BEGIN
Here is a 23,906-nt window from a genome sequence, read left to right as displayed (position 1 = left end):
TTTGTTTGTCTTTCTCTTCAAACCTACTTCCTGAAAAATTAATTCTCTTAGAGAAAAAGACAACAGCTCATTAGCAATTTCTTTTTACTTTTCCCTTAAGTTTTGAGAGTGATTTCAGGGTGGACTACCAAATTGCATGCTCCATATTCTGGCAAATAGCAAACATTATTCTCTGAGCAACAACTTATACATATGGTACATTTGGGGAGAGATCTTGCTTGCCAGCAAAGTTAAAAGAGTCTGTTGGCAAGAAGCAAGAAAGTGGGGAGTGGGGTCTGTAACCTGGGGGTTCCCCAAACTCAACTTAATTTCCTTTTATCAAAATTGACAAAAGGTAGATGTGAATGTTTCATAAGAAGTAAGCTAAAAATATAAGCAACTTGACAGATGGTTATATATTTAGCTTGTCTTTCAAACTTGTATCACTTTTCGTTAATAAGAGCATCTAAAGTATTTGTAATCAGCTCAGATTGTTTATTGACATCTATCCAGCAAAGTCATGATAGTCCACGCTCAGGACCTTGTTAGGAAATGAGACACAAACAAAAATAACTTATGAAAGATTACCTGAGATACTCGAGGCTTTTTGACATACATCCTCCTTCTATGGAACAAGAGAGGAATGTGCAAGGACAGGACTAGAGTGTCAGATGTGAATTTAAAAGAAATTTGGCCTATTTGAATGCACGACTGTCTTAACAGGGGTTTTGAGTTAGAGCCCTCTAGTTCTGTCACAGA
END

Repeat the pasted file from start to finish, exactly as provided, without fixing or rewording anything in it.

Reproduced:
Here is a 23,906-nt window from a genome sequence, read left to right as displayed (position 1 = left end):
TTTGTTTGTCTTTCTCTTCAAACCTACTTCCTGAAAAATTAATTCTCTTAGAGAAAAAGACAACAGCTCATTAGCAATTTCTTTTTACTTTTCCCTTAAGTTTTGAGAGTGATTTCAGGGTGGACTACCAAATTGCATGCTCCATATTCTGGCAAATAGCAAACATTATTCTCTGAGCAACAACTTATACATATGGTACATTTGGGGAGAGATCTTGCTTGCCAGCAAAGTTAAAAGAGTCTGTTGGCAAGAAGCAAGAAAGTGGGGAGTGGGGTCTGTAACCTGGGGGTTCCCCAAACTCAACTTAATTTCCTTTTATCAAAATTGACAAAAGGTAGATGTGAATGTTTCATAAGAAGTAAGCTAAAAATATAAGCAACTTGACAGATGGTTATATATTTAGCTTGTCTTTCAAACTTGTATCACTTTTCGTTAATAAGAGCATCTAAAGTATTTGTAATCAGCTCAGATTGTTTATTGACATCTATCCAGCAAAGTCATGATAGTCCACGCTCAGGACCTTGTTAGGAAATGAGACACAAACAAAAATAACTTATGAAAGATTACCTGAGATACTCGAGGCTTTTTGACATACATCCTCCTTCTATGGAACAAGAGAGGAATGTGCAAGGACAGGACTAGAGTGTCAGATGTGAATTTAAAAGAAATTTGGCCTATTTGAATGCACGACTGTCTTAACAGGGGTTTTGAGTTAGAGCCCTCTAGTTCTGTCACAGA